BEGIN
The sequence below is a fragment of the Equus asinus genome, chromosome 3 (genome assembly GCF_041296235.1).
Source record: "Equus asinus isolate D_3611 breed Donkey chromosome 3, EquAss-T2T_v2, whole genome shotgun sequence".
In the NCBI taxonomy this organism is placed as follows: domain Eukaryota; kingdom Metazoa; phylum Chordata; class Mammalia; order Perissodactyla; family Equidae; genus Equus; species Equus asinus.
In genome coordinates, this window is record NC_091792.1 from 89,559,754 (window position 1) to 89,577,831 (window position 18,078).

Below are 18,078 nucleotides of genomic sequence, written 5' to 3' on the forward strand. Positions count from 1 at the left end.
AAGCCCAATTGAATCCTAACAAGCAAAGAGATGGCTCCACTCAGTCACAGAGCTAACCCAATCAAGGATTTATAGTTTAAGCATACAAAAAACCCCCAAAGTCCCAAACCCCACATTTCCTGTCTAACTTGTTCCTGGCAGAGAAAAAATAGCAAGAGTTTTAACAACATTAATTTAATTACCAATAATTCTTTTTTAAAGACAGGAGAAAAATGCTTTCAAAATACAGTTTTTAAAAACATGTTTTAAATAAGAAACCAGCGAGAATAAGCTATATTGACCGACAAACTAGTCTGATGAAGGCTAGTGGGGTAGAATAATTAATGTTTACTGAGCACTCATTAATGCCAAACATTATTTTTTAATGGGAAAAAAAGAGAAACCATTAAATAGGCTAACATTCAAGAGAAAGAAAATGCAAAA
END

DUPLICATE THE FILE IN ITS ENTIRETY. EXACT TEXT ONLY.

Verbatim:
The sequence below is a fragment of the Equus asinus genome, chromosome 3 (genome assembly GCF_041296235.1).
Source record: "Equus asinus isolate D_3611 breed Donkey chromosome 3, EquAss-T2T_v2, whole genome shotgun sequence".
In the NCBI taxonomy this organism is placed as follows: domain Eukaryota; kingdom Metazoa; phylum Chordata; class Mammalia; order Perissodactyla; family Equidae; genus Equus; species Equus asinus.
In genome coordinates, this window is record NC_091792.1 from 89,559,754 (window position 1) to 89,577,831 (window position 18,078).

Below are 18,078 nucleotides of genomic sequence, written 5' to 3' on the forward strand. Positions count from 1 at the left end.
AAGCCCAATTGAATCCTAACAAGCAAAGAGATGGCTCCACTCAGTCACAGAGCTAACCCAATCAAGGATTTATAGTTTAAGCATACAAAAAACCCCCAAAGTCCCAAACCCCACATTTCCTGTCTAACTTGTTCCTGGCAGAGAAAAAATAGCAAGAGTTTTAACAACATTAATTTAATTACCAATAATTCTTTTTTAAAGACAGGAGAAAAATGCTTTCAAAATACAGTTTTTAAAAACATGTTTTAAATAAGAAACCAGCGAGAATAAGCTATATTGACCGACAAACTAGTCTGATGAAGGCTAGTGGGGTAGAATAATTAATGTTTACTGAGCACTCATTAATGCCAAACATTATTTTTTAATGGGAAAAAAAGAGAAACCATTAAATAGGCTAACATTCAAGAGAAAGAAAATGCAAAA